For take note of what happens next in the story - people, Mark says, come flocking to Jesus to touch even the hem of His garment. But is that what happened? Or has Jesus come to them, that they might touch the hem of His garment? For has not the God who is able, come into our flesh and blood, to do this very thing? Come to us that we may be saved?

 

And so He has come here this day, to you and me, for you and me. Clothed not in garments of cloth, but clothed in bread and wine, that our hungry souls and sin-parched mouths may feed on Him and touch Him and be healed. Healed of our sins. Healed of our doubts and fears. Healed of our death . . . that we may live.

 

When you take a look around in this congregation, it doesn’t take much imagination to see a crowd like those on the shore of Lake Gennesaret - people tired and sick and hurting and struggling and much in need of help. People who look defeated by the troubles of life and our struggles with them.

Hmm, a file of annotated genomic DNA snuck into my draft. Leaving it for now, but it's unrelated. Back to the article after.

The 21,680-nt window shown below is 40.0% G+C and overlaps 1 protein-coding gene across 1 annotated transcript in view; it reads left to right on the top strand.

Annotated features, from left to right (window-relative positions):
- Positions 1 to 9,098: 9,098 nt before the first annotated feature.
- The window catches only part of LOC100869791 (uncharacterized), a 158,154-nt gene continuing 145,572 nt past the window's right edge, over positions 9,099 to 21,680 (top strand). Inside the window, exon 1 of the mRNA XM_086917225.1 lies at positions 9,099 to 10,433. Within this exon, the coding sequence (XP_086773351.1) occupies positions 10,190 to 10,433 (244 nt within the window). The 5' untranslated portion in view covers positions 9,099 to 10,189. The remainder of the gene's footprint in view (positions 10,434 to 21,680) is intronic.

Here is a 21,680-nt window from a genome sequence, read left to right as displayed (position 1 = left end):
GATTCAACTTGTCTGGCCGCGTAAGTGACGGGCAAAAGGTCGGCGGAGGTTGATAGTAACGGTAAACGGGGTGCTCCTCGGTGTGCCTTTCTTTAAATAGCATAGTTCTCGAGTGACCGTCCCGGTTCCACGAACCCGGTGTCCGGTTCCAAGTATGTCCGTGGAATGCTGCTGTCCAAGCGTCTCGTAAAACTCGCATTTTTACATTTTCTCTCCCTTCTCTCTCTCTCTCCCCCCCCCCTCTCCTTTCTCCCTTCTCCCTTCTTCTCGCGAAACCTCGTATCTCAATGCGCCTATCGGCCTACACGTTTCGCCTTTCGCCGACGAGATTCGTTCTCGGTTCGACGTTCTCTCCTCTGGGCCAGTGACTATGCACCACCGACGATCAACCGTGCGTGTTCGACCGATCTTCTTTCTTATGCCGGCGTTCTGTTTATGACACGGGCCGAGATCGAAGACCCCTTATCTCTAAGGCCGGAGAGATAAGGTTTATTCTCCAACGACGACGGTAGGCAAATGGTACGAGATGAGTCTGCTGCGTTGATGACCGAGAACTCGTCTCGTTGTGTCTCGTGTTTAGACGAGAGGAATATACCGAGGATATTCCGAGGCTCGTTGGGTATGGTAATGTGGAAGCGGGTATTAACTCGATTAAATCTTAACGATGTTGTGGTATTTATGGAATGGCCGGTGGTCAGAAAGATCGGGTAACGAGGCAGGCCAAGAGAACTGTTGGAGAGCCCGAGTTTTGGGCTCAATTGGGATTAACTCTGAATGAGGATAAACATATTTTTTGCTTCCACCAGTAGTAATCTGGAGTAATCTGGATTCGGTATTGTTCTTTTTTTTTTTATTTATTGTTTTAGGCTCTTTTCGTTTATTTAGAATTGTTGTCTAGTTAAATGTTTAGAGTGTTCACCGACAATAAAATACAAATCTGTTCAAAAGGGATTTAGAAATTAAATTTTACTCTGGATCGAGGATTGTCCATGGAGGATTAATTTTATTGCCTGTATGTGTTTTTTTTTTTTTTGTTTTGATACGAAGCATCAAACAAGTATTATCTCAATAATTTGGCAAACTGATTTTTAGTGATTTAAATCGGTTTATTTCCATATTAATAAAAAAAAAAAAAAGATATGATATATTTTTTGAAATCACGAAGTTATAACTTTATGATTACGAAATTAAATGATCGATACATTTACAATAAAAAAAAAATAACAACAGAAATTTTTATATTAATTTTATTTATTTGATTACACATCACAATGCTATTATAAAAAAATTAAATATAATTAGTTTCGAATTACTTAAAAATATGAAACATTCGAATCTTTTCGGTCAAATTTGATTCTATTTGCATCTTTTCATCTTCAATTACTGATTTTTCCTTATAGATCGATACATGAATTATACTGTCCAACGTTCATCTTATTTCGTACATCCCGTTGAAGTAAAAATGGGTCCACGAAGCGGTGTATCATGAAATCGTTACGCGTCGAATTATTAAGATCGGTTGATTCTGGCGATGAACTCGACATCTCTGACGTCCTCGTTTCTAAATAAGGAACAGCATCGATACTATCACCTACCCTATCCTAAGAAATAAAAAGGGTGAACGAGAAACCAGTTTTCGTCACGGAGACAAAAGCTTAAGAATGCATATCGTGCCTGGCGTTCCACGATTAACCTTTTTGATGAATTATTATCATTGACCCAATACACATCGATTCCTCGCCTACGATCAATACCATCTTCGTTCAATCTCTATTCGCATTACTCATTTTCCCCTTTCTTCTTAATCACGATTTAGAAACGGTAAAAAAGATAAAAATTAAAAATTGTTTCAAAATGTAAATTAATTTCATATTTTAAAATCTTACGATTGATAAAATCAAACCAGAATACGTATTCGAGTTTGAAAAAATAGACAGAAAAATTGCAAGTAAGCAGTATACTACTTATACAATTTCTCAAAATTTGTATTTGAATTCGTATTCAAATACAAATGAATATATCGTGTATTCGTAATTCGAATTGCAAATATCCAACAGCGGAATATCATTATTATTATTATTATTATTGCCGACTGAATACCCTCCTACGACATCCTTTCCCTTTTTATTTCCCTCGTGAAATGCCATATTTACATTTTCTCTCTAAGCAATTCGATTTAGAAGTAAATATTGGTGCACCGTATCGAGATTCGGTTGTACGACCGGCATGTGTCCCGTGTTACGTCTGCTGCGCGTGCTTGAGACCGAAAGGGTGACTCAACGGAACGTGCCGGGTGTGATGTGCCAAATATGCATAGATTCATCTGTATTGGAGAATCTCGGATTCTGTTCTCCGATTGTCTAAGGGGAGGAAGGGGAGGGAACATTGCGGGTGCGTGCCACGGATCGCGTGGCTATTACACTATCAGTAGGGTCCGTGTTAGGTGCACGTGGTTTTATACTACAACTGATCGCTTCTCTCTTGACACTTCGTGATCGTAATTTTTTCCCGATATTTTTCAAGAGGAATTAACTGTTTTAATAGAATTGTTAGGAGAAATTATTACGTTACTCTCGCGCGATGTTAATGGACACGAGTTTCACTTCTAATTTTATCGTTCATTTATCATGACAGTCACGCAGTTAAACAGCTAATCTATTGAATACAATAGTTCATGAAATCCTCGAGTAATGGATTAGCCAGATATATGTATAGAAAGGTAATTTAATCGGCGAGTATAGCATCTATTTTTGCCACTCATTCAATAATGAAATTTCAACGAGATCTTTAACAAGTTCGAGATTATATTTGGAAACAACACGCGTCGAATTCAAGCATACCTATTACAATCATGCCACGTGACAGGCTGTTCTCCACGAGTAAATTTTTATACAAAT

But we are not defeated! Because we are not alone. Because the God who is able is with us in the person of Jesus Christ. With His life-giving cross and powerful resurrection, and with His forgiveness, life, and salvation that flow from it. And so however that cross manifests itself in your life, it is not defeat, but the path to victory and life. Not your path, to be sure! Not the path you would have chosen for yourself. But your Saviour’s path. His path for you. The path He trod, and the path He now takes you on, with Him.

 

And so however the cross manifests itself in your life, you are not alone. Not alone facing the stormy seas. Not alone facing the trials and struggles. Never alone. The One who IS is with you. The great I AM. The One who never changes. The One who is able. Able to create, able to keep, able to save. He will not pass you by. For you are His. And though the way be rough and the storms be huge now, know this: He is the God who is able . . . able to do far more abundantly than all that we ask or think, according to the power at work within us, [therefore] to him be glory in the church and in Christ Jesus throughout all generations, forever and ever. Amen.

 

Now the peace of God which passes all understanding, keep your hearts and minds through faith in Christ Jesus, our Lord.  Amen.